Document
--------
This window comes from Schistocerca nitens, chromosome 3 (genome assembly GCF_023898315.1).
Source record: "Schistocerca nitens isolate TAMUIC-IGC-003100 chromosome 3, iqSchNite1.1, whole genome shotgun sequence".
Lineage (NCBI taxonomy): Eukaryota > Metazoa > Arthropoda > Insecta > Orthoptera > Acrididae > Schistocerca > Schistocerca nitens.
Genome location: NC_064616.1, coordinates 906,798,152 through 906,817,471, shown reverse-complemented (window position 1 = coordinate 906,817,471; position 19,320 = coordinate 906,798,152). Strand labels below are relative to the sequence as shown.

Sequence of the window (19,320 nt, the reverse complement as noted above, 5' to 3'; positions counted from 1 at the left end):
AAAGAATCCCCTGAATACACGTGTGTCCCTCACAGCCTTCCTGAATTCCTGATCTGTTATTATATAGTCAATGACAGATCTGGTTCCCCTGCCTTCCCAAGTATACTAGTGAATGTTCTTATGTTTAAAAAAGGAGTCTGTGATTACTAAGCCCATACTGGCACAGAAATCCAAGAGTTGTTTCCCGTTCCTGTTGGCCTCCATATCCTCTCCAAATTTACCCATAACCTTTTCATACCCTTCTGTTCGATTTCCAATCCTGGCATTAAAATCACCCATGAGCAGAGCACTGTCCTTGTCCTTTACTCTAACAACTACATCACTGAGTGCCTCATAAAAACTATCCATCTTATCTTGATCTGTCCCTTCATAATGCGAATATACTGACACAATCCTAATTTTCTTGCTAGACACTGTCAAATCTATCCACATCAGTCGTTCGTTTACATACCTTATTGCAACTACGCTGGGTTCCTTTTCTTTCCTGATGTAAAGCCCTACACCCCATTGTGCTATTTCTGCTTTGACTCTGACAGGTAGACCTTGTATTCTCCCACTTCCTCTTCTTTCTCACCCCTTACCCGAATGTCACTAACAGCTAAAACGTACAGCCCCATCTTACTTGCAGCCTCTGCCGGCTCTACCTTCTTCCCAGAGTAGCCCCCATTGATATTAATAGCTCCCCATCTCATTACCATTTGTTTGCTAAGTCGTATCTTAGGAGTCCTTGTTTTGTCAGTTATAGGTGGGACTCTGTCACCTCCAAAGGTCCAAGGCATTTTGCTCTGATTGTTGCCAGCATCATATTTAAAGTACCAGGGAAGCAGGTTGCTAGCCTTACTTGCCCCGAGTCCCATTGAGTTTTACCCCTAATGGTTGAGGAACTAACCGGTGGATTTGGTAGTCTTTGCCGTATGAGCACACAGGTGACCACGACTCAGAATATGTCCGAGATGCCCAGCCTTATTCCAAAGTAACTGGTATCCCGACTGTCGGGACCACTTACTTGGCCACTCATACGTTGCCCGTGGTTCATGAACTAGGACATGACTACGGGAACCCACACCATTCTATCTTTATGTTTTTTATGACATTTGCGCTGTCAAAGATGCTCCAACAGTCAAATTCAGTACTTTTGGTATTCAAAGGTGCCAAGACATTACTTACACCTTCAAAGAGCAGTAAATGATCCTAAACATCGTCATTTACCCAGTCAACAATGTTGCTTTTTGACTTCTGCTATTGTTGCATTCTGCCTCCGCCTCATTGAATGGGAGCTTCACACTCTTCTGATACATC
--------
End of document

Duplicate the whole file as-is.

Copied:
This window comes from Schistocerca nitens, chromosome 3 (genome assembly GCF_023898315.1).
Source record: "Schistocerca nitens isolate TAMUIC-IGC-003100 chromosome 3, iqSchNite1.1, whole genome shotgun sequence".
Lineage (NCBI taxonomy): Eukaryota > Metazoa > Arthropoda > Insecta > Orthoptera > Acrididae > Schistocerca > Schistocerca nitens.
Genome location: NC_064616.1, coordinates 906,798,152 through 906,817,471, shown reverse-complemented (window position 1 = coordinate 906,817,471; position 19,320 = coordinate 906,798,152). Strand labels below are relative to the sequence as shown.

Sequence of the window (19,320 nt, the reverse complement as noted above, 5' to 3'; positions counted from 1 at the left end):
AAAGAATCCCCTGAATACACGTGTGTCCCTCACAGCCTTCCTGAATTCCTGATCTGTTATTATATAGTCAATGACAGATCTGGTTCCCCTGCCTTCCCAAGTATACTAGTGAATGTTCTTATGTTTAAAAAAGGAGTCTGTGATTACTAAGCCCATACTGGCACAGAAATCCAAGAGTTGTTTCCCGTTCCTGTTGGCCTCCATATCCTCTCCAAATTTACCCATAACCTTTTCATACCCTTCTGTTCGATTTCCAATCCTGGCATTAAAATCACCCATGAGCAGAGCACTGTCCTTGTCCTTTACTCTAACAACTACATCACTGAGTGCCTCATAAAAACTATCCATCTTATCTTGATCTGTCCCTTCATAATGCGAATATACTGACACAATCCTAATTTTCTTGCTAGACACTGTCAAATCTATCCACATCAGTCGTTCGTTTACATACCTTATTGCAACTACGCTGGGTTCCTTTTCTTTCCTGATGTAAAGCCCTACACCCCATTGTGCTATTTCTGCTTTGACTCTGACAGGTAGACCTTGTATTCTCCCACTTCCTCTTCTTTCTCACCCCTTACCCGAATGTCACTAACAGCTAAAACGTACAGCCCCATCTTACTTGCAGCCTCTGCCGGCTCTACCTTCTTCCCAGAGTAGCCCCCATTGATATTAATAGCTCCCCATCTCATTACCATTTGTTTGCTAAGTCGTATCTTAGGAGTCCTTGTTTTGTCAGTTATAGGTGGGACTCTGTCACCTCCAAAGGTCCAAGGCATTTTGCTCTGATTGTTGCCAGCATCATATTTAAAGTACCAGGGAAGCAGGTTGCTAGCCTTACTTGCCCCGAGTCCCATTGAGTTTTACCCCTAATGGTTGAGGAACTAACCGGTGGATTTGGTAGTCTTTGCCGTATGAGCACACAGGTGACCACGACTCAGAATATGTCCGAGATGCCCAGCCTTATTCCAAAGTAACTGGTATCCCGACTGTCGGGACCACTTACTTGGCCACTCATACGTTGCCCGTGGTTCATGAACTAGGACATGACTACGGGAACCCACACCATTCTATCTTTATGTTTTTTATGACATTTGCGCTGTCAAAGATGCTCCAACAGTCAAATTCAGTACTTTTGGTATTCAAAGGTGCCAAGACATTACTTACACCTTCAAAGAGCAGTAAATGATCCTAAACATCGTCATTTACCCAGTCAACAATGTTGCTTTTTGACTTCTGCTATTGTTGCATTCTGCCTCCGCCTCATTGAATGGGAGCTTCACACTCTTCTGATACATC